When one cites a theorem from a source in mathematics, the following problem usually arises: some assumptions/conditions of the theorem are written much earlier in the source, which do not appear in the statement of the theorem.
What are good strategies to solve this problem so that the writing could be more reader-friendly?
On the one hand, citing the theorem simply as "By theorem 3.1.4 in [Fang 2013] ..." means the reader may miss some of the conditions of theorem 3.1.4 if they appear earlier in the source.
On the other hand, yes, restating all the conditions of the theorem is considerably the "best" way. But if one has to cite a lot of hard theorems in a proof, restating everything may distract readers from the main issues.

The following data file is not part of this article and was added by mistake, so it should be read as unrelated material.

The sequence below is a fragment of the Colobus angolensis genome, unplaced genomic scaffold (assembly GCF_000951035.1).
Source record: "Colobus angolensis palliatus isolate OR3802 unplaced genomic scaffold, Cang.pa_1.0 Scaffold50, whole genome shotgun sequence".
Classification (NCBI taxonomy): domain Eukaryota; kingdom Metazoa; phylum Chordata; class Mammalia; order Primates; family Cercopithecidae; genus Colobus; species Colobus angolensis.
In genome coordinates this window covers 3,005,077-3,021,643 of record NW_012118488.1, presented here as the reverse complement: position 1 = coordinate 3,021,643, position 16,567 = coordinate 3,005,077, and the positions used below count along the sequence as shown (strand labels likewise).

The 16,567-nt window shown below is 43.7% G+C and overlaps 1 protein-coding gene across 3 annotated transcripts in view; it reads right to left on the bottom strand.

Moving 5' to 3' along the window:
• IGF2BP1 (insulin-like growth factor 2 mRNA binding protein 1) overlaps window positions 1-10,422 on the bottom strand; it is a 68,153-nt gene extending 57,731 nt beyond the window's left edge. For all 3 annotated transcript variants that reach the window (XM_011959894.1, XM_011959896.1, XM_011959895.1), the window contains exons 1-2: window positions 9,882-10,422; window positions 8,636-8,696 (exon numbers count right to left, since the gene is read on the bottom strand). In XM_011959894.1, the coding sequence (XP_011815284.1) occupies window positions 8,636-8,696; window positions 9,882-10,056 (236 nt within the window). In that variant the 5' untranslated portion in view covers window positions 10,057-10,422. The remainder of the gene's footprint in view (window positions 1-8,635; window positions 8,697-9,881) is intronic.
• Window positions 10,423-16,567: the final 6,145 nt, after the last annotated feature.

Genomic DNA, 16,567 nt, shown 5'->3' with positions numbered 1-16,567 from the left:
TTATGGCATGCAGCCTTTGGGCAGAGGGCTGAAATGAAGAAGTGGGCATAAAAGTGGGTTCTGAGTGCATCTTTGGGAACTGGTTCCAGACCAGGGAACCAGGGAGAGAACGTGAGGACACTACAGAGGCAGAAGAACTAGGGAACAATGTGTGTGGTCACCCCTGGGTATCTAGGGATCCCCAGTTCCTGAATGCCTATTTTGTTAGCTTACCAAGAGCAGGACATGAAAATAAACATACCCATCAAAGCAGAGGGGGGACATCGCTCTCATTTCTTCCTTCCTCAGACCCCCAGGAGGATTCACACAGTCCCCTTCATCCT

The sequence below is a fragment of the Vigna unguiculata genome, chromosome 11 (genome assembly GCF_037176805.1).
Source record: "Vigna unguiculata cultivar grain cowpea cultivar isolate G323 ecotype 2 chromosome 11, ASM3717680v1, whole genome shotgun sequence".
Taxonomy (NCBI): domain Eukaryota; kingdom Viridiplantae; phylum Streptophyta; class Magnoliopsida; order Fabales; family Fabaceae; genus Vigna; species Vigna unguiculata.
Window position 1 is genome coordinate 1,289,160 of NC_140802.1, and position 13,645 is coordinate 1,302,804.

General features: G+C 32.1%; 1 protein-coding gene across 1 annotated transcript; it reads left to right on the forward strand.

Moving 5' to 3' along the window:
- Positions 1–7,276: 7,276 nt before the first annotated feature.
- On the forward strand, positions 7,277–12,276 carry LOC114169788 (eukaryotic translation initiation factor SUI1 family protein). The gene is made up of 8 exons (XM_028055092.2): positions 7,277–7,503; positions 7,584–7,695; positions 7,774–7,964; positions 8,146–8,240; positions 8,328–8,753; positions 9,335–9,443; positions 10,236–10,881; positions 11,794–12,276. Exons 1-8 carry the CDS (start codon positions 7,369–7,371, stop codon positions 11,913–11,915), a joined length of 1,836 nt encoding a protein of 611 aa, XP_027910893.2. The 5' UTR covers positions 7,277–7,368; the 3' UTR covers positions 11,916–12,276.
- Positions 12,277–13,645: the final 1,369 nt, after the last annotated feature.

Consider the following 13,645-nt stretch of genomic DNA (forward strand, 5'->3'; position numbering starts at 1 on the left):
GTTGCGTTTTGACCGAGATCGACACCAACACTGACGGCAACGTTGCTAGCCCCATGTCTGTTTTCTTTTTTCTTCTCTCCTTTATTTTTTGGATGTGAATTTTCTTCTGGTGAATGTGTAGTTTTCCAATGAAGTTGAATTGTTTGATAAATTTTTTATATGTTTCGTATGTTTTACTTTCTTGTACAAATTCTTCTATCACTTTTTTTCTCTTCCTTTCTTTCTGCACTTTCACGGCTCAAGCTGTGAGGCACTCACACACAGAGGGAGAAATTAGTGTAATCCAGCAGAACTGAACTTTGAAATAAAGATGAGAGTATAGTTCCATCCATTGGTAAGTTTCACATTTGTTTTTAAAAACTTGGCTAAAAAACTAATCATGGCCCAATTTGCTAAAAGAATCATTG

Let me construct an example: if a chapter in a commutative ring theory book begins with "All rings in this chapter will be Noetherian", any theorem containing the word "ring" in this chapter would not include the word "Noetherian". If I cited one theorem in this chapter merely by its "number", a reader may be easily misguided if he/she directly read the theorem without reading the first sentence of this chapter.